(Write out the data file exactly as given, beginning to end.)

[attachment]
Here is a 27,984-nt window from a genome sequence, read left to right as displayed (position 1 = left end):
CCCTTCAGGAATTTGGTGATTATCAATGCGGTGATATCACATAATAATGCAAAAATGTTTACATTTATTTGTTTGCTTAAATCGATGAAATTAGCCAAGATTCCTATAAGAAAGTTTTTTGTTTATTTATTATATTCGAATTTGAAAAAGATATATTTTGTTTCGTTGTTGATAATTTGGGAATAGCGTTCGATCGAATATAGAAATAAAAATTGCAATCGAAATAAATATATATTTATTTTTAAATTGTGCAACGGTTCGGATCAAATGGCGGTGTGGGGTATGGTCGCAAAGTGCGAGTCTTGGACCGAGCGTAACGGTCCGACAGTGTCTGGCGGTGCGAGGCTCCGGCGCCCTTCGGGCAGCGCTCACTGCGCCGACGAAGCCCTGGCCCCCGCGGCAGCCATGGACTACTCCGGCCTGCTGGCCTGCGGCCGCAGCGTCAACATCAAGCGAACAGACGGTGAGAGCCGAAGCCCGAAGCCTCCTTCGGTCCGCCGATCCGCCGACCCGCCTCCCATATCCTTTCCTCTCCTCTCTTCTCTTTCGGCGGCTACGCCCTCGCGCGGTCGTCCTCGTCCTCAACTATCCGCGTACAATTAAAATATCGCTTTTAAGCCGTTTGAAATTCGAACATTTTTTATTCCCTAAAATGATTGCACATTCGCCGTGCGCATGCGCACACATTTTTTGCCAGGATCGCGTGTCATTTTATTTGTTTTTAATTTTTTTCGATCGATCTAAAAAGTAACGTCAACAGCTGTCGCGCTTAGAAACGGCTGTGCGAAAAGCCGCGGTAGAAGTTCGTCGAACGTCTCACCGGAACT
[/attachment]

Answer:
Here is a 27,984-nt window from a genome sequence, read left to right as displayed (position 1 = left end):
CCCTTCAGGAATTTGGTGATTATCAATGCGGTGATATCACATAATAATGCAAAAATGTTTACATTTATTTGTTTGCTTAAATCGATGAAATTAGCCAAGATTCCTATAAGAAAGTTTTTTGTTTATTTATTATATTCGAATTTGAAAAAGATATATTTTGTTTCGTTGTTGATAATTTGGGAATAGCGTTCGATCGAATATAGAAATAAAAATTGCAATCGAAATAAATATATATTTATTTTTAAATTGTGCAACGGTTCGGATCAAATGGCGGTGTGGGGTATGGTCGCAAAGTGCGAGTCTTGGACCGAGCGTAACGGTCCGACAGTGTCTGGCGGTGCGAGGCTCCGGCGCCCTTCGGGCAGCGCTCACTGCGCCGACGAAGCCCTGGCCCCCGCGGCAGCCATGGACTACTCCGGCCTGCTGGCCTGCGGCCGCAGCGTCAACATCAAGCGAACAGACGGTGAGAGCCGAAGCCCGAAGCCTCCTTCGGTCCGCCGATCCGCCGACCCGCCTCCCATATCCTTTCCTCTCCTCTCTTCTCTTTCGGCGGCTACGCCCTCGCGCGGTCGTCCTCGTCCTCAACTATCCGCGTACAATTAAAATATCGCTTTTAAGCCGTTTGAAATTCGAACATTTTTTATTCCCTAAAATGATTGCACATTCGCCGTGCGCATGCGCACACATTTTTTGCCAGGATCGCGTGTCATTTTATTTGTTTTTAATTTTTTTCGATCGATCTAAAAAGTAACGTCAACAGCTGTCGCGCTTAGAAACGGCTGTGCGAAAAGCCGCGGTAGAAGTTCGTCGAACGTCTCACCGGAACT